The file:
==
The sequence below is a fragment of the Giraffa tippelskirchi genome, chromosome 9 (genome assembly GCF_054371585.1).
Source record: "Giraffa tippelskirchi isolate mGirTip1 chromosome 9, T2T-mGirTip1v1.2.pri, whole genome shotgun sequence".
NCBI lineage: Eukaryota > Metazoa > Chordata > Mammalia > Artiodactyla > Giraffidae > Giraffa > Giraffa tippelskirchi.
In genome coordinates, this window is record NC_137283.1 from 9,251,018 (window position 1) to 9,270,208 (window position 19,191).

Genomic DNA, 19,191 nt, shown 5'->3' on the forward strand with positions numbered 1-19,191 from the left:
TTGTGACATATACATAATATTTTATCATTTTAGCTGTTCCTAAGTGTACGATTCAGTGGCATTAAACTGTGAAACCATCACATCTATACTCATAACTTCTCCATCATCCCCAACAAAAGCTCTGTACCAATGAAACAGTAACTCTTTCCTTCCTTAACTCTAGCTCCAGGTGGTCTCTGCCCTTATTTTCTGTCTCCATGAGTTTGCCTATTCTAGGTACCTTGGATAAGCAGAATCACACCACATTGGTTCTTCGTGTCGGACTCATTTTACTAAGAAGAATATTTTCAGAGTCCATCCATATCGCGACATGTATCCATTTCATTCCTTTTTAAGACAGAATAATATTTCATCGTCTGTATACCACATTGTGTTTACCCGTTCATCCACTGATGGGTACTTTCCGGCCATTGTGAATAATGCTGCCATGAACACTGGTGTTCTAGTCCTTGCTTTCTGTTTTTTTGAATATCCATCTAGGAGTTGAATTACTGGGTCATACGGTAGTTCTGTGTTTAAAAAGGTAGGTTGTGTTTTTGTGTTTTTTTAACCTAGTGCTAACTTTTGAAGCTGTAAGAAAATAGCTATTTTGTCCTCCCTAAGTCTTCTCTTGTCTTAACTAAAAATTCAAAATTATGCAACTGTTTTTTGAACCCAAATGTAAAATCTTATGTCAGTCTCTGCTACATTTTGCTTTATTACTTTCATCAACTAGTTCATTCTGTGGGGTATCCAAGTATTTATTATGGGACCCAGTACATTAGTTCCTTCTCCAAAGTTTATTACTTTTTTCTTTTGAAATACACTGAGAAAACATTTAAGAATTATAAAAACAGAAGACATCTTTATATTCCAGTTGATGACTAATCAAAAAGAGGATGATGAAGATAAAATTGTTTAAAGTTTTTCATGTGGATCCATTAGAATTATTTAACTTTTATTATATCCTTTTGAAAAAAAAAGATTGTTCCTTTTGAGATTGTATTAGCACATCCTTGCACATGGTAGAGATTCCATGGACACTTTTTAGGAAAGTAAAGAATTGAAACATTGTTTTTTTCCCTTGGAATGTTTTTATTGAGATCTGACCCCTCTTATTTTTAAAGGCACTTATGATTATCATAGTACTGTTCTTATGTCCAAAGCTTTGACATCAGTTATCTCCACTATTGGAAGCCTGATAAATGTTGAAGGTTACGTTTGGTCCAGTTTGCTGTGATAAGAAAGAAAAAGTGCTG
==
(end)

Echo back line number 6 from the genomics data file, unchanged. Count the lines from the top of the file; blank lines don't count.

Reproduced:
TTGTGACATATACATAATATTTTATCATTTTAGCTGTTCCTAAGTGTACGATTCAGTGGCATTAAACTGTGAAACCATCACATCTATACTCATAACTTCTCCATCATCCCCAACAAAAGCTCTGTACCAATGAAACAGTAACTCTTTCCTTCCTTAACTCTAGCTCCAGGTGGTCTCTGCCCTTATTTTCTGTCTCCATGAGTTTGCCTATTCTAGGTACCTTGGATAAGCAGAATCACACCACATTGGTTCTTCGTGTCGGACTCATTTTACTAAGAAGAATATTTTCAGAGTCCATCCATATCGCGACATGTATCCATTTCATTCCTTTTTAAGACAGAATAATATTTCATCGTCTGTATACCACATTGTGTTTACCCGTTCATCCACTGATGGGTACTTTCCGGCCATTGTGAATAATGCTGCCATGAACACTGGTGTTCTAGTCCTTGCTTTCTGTTTTTTTGAATATCCATCTAGGAGTTGAATTACTGGGTCATACGGTAGTTCTGTGTTTAAAAAGGTAGGTTGTGTTTTTGTGTTTTTTTAACCTAGTGCTAACTTTTGAAGCTGTAAGAAAATAGCTATTTTGTCCTCCCTAAGTCTTCTCTTGTCTTAACTAAAAATTCAAAATTATGCAACTGTTTTTTGAACCCAAATGTAAAATCTTATGTCAGTCTCTGCTACATTTTGCTTTATTACTTTCATCAACTAGTTCATTCTGTGGGGTATCCAAGTATTTATTATGGGACCCAGTACATTAGTTCCTTCTCCAAAGTTTATTACTTTTTTCTTTTGAAATACACTGAGAAAACATTTAAGAATTATAAAAACAGAAGACATCTTTATATTCCAGTTGATGACTAATCAAAAAGAGGATGATGAAGATAAAATTGTTTAAAGTTTTTCATGTGGATCCATTAGAATTATTTAACTTTTATTATATCCTTTTGAAAAAAAAAGATTGTTCCTTTTGAGATTGTATTAGCACATCCTTGCACATGGTAGAGATTCCATGGACACTTTTTAGGAAAGTAAAGAATTGAAACATTGTTTTTTTCCCTTGGAATGTTTTTATTGAGATCTGACCCCTCTTATTTTTAAAGGCACTTATGATTATCATAGTACTGTTCTTATGTCCAAAGCTTTGACATCAGTTATCTCCACTATTGGAAGCCTGATAAATGTTGAAGGTTACGTTTGGTCCAGTTTGCTGTGATAAGAAAGAAAAAGTGCTG